elise db, Ottawa

“Shocking news, I didn’t really expect that the only reliable source of information about this beautiful country is going to be shut down. … Hope you’ll change your decision and continue to broadcast, even only in English.”

Georgi Bancov, Troyan, Bulgaria

“There are places on Earth that just do not have Internet access yet. Many remote locations, in poorer countries. SW radio is their only means to get by. I guess we’re just abandoning them, to stay current with costs and technology. Very sad. BTW, the broadcast from (the Sackville) towers can be heard everywhere on Earth.”

DM, New Brunswick.

“It seems very short-sighted to cease Canadian broadcasting to the world. The astronomical expense of the Olympics are always sold to host countries’ citizens as providing many intangible benefits … well surely the international broadcasts which promote and explain Canada, its systems, policies, culture, innovations and Canadian analysis of international events etc. is valuable to the government and the country. From what I’ve seen on radio discussions boards there will be no more broadcasts and most people laid off for the sake of $10 million … peanuts, methinks.”


Read the full page of comments at The Gazette. We are actively posting news about the RCI cuts here on the SLWing Post and we also welcome your comments.

You will find the latest news by following our tag: RCI Cuts

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Censorship in Djibouti: International broadcasters, take note

I just caught wind of a now all-too-familiar story in international broadcasting–this time, via Reporters Without Borders.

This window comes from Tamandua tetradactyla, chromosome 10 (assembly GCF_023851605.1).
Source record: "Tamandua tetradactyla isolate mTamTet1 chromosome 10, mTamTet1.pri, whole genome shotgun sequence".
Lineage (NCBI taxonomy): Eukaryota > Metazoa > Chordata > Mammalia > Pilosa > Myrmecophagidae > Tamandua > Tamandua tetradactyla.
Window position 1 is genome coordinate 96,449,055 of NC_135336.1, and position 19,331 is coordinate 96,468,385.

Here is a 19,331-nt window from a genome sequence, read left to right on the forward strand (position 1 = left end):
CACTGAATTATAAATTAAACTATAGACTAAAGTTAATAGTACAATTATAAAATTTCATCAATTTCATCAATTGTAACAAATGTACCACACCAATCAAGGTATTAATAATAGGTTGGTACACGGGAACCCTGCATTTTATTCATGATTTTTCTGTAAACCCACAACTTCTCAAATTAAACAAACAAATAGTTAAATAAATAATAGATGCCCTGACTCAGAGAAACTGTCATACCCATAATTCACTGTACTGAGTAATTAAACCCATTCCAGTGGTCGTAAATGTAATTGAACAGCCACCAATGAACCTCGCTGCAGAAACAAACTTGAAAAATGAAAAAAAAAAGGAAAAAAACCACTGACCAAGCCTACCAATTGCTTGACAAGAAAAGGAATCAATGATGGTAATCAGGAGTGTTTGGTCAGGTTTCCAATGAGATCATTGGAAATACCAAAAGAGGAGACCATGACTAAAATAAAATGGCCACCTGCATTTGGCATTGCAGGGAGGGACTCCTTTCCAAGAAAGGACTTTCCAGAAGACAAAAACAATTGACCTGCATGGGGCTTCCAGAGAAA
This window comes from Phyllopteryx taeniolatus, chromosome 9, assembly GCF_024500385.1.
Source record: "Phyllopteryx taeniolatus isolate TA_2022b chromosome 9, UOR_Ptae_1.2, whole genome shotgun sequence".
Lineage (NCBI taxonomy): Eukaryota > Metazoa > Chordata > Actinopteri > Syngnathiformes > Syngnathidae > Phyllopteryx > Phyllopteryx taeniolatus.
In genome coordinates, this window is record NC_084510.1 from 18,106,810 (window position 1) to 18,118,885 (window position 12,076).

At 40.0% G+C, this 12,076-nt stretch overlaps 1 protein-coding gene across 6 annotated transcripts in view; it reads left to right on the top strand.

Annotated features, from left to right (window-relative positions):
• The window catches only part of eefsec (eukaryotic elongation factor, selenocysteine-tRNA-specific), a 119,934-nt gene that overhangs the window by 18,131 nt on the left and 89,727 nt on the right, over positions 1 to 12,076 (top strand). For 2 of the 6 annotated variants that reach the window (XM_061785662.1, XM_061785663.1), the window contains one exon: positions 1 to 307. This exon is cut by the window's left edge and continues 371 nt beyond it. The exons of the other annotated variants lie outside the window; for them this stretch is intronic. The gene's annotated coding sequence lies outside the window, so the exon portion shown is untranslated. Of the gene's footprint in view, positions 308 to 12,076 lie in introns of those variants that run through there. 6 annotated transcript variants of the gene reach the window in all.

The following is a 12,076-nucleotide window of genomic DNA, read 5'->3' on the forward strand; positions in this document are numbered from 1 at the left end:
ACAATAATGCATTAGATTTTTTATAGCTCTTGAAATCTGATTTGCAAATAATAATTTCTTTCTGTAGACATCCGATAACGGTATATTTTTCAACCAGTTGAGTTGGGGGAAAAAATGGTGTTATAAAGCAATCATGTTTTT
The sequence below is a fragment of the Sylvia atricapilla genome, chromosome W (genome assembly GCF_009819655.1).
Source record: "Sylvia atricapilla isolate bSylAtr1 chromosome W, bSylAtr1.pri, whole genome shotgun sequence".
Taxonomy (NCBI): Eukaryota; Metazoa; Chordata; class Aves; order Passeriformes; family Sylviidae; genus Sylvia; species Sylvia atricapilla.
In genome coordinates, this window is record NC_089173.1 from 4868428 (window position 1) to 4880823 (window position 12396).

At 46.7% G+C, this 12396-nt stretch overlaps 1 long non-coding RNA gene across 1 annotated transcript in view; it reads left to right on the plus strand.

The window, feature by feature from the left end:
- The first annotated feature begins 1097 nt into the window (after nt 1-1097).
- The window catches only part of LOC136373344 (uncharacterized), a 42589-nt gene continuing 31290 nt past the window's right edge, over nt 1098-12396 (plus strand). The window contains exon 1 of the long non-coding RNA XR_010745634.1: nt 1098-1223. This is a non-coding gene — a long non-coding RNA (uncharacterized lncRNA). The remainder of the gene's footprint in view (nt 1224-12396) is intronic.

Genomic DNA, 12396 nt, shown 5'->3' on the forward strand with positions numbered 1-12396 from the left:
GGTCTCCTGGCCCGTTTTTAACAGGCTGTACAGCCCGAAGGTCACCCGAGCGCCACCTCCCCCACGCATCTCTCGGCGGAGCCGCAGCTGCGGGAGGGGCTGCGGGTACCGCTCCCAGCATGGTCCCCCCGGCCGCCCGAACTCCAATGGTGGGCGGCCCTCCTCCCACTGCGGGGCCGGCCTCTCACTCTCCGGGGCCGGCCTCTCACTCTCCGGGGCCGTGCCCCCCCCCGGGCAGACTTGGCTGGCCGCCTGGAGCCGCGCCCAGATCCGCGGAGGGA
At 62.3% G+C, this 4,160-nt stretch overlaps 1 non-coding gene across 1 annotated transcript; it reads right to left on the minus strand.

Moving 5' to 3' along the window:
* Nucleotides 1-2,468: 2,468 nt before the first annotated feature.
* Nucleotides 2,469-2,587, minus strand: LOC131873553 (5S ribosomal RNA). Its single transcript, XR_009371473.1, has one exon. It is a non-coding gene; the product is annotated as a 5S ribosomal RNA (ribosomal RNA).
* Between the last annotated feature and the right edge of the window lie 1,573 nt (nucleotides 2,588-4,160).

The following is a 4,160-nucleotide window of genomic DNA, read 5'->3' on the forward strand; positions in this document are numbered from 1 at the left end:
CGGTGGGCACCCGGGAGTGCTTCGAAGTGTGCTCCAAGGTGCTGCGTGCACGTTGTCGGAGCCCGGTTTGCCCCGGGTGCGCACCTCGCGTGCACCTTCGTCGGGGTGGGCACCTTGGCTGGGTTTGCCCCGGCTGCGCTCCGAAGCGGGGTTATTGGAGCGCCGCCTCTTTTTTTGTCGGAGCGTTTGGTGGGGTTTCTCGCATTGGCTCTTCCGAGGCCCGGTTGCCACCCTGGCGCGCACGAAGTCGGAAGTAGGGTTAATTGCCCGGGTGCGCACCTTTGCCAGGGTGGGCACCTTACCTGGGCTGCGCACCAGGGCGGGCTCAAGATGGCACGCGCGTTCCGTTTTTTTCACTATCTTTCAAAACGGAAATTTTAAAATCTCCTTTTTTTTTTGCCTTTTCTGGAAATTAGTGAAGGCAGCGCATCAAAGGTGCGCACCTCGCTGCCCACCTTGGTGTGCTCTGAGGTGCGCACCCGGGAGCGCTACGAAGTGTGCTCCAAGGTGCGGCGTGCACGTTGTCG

While I encourage you to read the full press release below, the summarized story is that Reporters Without Borders has launched a mirror web site for La Voix de Djibouti, an independent news source in Djibouti. Why? Because the regime in power in Djibouti, in an effort to stifle the free press, have decided to block the primary website of La Voix de Djibouti.

The article states (we add the boldface):

A Europe-based exile radio station that supports the opposition Renewal and Development Movement (MRD), La Voix de Djibouti, began by broadcasting on the short wave and then switched to being a web radio, but the authorities have blocked access to its website from within Djibouti.

The decision to move off of shortwave has, in essence, severely limited their freedom of the press and their listeners’/subscribers’ access to information. Reporters Without Borders is addressing this censorship by actively creating mirror sites of La Voix de Djibouti that are hosted outside of the blocked domains.

This is admirable, and we strongly support their worthy efforts in creating mirror sites.  However, this solution is, at best, full of holes:

  1. How do those who wish to follow the news find each new mirror site after it has been blocked?  And presuming they can do so, how long will this take to figure out?
  2. Will the website reader be tracked by the government and/or punished for attempting to circumvent imposed blocking? (Hint: Most regimes now have tools to do this: read this and this.) Has anyone considered these consequences to any individual  caught for circumventing a blocked site?
  3. What if the regime decides to simply turn off the internet? Can they do this?  Sure they can…and frustratingly, they may.

As we’ve stated here many times before, the Internet is a wonderful information resource and it is proliferating across the planet. But with the Internet, as with FM radio, cable TV and terrestrial TV, repressive regimes can and do hold the power button, as well as the ability to control the content, or even take it over.

Shortwave radio is comparatively immune to this, and moreover, is untraceable. When we eliminate the infrastructure that supports shortwave broadcasting (as is happening at RCI Sackville) we are throwing the baby out with the bathwater.